Resource Assessment Methodology

Estimating Undiscovered Technically Recoverable Resources

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The available methods of estimating oil and natural gas resources for an area are varied. The two primary methods utilized by the Resource Evaluation Division include:

  1. Number and size assessment models (Discovery Method), and
  2. Subjective Method

Number and size assessment models require information on the number and size of accumulations discovered in a region. Consequently, discovery method models provide reliable results only in mature areas with a significant number of discoveries. The subjective method relies less on historical records of exploration efforts and more on descriptive geologic characteristics of a province, basin, or play. The quantities of undiscovered oil and natural gas are then estimated by quantifying volumetric reservoir variables and estimating the number of accumulations expected to exist. In both methods a thorough analysis of the subjective probabilities (risks) of occurrence of variables leading to the formation, migration, trapping, and preservation of hydrocarbons at a play, basin, or province level is critical.

The main steps of the general methodology utilized by the Resource Evaluation Division for assessing oil and natural gas resources on the Outer Continental Shelf (OCS) are listed below. These steps comprise the basis of the software GRASP software package (Geologic Resource Assessment Program).

  • Step 1: Compile play data.
  • Step 2: Generate pool size distribution from probabilistic distributions of reservoir parameters.
  • Step 3: Generate a number of pools distributions.
  • Step 4: Determine individual oil, natural gas, and mixed pool sizes by rank.
  • Step 5: Establish individual pool size rank conditional to discovery data.
  • Step 6: Generate play potential resources distribution

In recognition of the differences in the extent of data and information available (attributable mainly to the degree of past exploration and development activities) some variances in the use of GRASP modules and procedures are incorporated. For established plays such as those in the Gulf of Mexico and in southern California where significant amounts of pool data are available from discovered fields, a pool size distribution curve for a play can be generated from the distribution of discovered pools. For frontier and conceptual plays, in which available data are sparse and good analogs are not identified, data is analyzed through the subjective method using GRASP. In this method, individual distributions of input variables are subjectively prepared and, through GRASP, ranked pool size distributions are generated. Most plays in the Alaska OCS and the Pacific OCS were analyzed this way. In the case of frontier plays for which the assessors feel confident that an analog exists, such as in the Atlantic OCS, the analyst can generate a pool size distribution from the statistical parameters of the appropriately scaled ranked pool size distribution of the analog plays and can estimate the play resources using GRASP. The estimates of undiscovered oil and natural gas resources attributed to basins, provinces, regions, or other areas are derived by statistically aggregating the play-level resource distributions of the plays of that area.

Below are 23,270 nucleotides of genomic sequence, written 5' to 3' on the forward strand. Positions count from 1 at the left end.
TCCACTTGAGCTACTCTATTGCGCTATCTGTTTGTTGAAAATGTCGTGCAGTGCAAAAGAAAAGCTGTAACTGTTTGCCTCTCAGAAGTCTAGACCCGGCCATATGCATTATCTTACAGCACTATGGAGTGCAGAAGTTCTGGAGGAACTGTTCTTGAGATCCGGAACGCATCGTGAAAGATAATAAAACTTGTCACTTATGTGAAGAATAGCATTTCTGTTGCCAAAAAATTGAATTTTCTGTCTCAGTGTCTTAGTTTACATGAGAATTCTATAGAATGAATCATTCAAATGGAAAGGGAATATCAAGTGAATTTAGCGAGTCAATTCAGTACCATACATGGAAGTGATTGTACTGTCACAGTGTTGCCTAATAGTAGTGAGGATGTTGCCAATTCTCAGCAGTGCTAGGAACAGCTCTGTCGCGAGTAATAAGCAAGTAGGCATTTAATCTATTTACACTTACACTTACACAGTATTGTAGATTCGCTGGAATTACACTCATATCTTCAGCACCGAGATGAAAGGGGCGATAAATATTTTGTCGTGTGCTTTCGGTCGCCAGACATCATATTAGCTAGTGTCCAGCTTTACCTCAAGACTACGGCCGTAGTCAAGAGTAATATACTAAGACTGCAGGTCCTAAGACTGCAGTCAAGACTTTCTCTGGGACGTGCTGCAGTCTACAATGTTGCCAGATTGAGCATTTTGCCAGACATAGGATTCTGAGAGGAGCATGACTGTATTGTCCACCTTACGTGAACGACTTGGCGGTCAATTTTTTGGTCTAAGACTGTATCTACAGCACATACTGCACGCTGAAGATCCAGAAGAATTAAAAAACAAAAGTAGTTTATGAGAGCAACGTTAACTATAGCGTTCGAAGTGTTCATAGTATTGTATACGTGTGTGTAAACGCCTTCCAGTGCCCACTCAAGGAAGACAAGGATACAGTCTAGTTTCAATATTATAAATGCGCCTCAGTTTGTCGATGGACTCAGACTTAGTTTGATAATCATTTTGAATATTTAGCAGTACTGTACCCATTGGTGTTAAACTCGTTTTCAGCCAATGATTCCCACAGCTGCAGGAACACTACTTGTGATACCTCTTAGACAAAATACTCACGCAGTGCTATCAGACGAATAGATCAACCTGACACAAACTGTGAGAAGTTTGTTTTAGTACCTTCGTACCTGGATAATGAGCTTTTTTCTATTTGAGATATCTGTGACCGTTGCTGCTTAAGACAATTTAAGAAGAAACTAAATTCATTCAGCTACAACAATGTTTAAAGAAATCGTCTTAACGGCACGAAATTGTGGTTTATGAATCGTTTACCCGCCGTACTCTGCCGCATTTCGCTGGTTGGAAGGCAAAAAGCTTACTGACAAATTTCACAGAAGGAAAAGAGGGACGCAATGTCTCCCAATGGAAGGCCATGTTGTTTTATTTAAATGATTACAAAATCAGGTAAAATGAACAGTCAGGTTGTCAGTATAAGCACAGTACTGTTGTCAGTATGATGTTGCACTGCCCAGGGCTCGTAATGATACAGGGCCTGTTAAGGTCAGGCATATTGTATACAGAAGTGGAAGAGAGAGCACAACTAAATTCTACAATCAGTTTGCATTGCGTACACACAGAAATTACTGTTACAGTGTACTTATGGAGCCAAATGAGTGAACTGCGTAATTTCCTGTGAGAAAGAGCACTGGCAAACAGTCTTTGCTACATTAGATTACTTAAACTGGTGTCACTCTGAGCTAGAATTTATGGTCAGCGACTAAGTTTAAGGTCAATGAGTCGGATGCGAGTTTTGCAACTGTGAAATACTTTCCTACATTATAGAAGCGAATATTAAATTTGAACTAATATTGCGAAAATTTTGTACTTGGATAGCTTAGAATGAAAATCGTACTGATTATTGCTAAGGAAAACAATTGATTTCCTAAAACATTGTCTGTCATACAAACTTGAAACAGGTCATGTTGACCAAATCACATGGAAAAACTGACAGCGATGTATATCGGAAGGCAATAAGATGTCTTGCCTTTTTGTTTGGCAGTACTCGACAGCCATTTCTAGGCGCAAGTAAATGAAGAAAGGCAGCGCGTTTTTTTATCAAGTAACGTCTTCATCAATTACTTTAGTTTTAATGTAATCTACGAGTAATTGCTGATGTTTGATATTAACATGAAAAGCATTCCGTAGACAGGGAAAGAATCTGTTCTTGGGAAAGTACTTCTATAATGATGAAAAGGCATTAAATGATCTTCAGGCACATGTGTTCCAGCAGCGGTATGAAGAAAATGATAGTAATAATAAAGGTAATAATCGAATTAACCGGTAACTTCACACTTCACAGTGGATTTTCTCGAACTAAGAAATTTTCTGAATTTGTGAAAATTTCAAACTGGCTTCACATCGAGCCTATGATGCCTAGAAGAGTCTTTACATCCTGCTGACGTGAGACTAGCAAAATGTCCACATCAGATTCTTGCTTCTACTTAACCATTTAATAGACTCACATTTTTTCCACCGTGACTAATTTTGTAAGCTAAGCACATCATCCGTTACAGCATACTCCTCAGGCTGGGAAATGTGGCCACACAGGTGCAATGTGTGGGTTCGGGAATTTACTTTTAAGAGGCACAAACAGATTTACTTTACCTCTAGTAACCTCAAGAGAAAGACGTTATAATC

Estimating Undiscovered Economically Recoverable Resources

Pool-size rank plots of estimated undiscovered technically recoverable resources for two different geologic plays,  Sizes of undiscovered pools are shown by bars; the top and bottom of a bar represent the 5th- and 95th-percentile values of a probability distribution, respectively.

Generally, the number of pools and their sizes for each trial from the geologic modules are the basic geologic inputs into the economic module of GRASP. The costs of exploration, development, and transportation, as well as tariffs, development, production, and transportation scenarios, were estimated for each OCS play, or other operational sub area where activities, costs, or other circumstances warranted. The latest version of the model will be adjusting the costs of exploration and development activities to the projected increases of oil and gas prices. The adjustment factors at each oil and gas price point on the price supply curves are applied to a base set of costs for the following categories exploration wells, delineation wells, development wells, subsea wells, platforms, production equipment, oil and gas pipelines, and operating costs.

Estimates of economically recoverable resources are then derived for a specific price by (1) subjecting the distributions to multiple computer iterations simulating the development of the hydrocarbon accumulations associated with the areas; and (2) determining a discounted-cash-flow analysis for the area’s resources using specified economic parameters. The resources that would exceed the economic hurdles are then totaled and become one data point on the price-supply curve. The process is repeated for numerous prices, and a continuous distribution curve is then generated.

The Gulf of Mexico, Atlantic, and the Pacific contain stacked plays (i.e., plays that overlie each other at different depths). In determining the economic viability of such plays, assessors needed to consider the concurrent exploration, development, and production of possible pools in these plays. Otherwise, the estimates would be overly conservative. The current estimates of undiscovered economically recoverable OCS oil and natural gas resources were developed using the following parameters:

  • Fixed oil and gas prices (no real price changes)
  • Discount rate -after tax rate of return
  • Percent royalty rate
  • Percent tax rate
  • Percent inflation rate
  • Cost of exploration,
  • Cost of development
  • Cost of transportation (including tariffs)
  • Development scheduling scenarios
BOEM's resource classification framework